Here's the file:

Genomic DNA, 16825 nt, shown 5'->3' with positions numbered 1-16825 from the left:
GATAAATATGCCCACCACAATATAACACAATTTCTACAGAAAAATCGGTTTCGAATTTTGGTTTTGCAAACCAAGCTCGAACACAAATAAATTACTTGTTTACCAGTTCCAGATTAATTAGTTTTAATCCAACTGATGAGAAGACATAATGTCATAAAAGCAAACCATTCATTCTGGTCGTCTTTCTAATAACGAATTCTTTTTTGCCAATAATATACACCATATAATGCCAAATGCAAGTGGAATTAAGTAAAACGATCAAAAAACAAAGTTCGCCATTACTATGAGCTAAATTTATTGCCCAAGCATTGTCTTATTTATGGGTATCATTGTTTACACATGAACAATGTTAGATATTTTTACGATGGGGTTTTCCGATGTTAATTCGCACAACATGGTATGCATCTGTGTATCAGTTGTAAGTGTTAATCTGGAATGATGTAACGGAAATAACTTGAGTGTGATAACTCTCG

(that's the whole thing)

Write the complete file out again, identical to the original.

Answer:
Genomic DNA, 16825 nt, shown 5'->3' with positions numbered 1-16825 from the left:
GATAAATATGCCCACCACAATATAACACAATTTCTACAGAAAAATCGGTTTCGAATTTTGGTTTTGCAAACCAAGCTCGAACACAAATAAATTACTTGTTTACCAGTTCCAGATTAATTAGTTTTAATCCAACTGATGAGAAGACATAATGTCATAAAAGCAAACCATTCATTCTGGTCGTCTTTCTAATAACGAATTCTTTTTTGCCAATAATATACACCATATAATGCCAAATGCAAGTGGAATTAAGTAAAACGATCAAAAAACAAAGTTCGCCATTACTATGAGCTAAATTTATTGCCCAAGCATTGTCTTATTTATGGGTATCATTGTTTACACATGAACAATGTTAGATATTTTTACGATGGGGTTTTCCGATGTTAATTCGCACAACATGGTATGCATCTGTGTATCAGTTGTAAGTGTTAATCTGGAATGATGTAACGGAAATAACTTGAGTGTGATAACTCTCG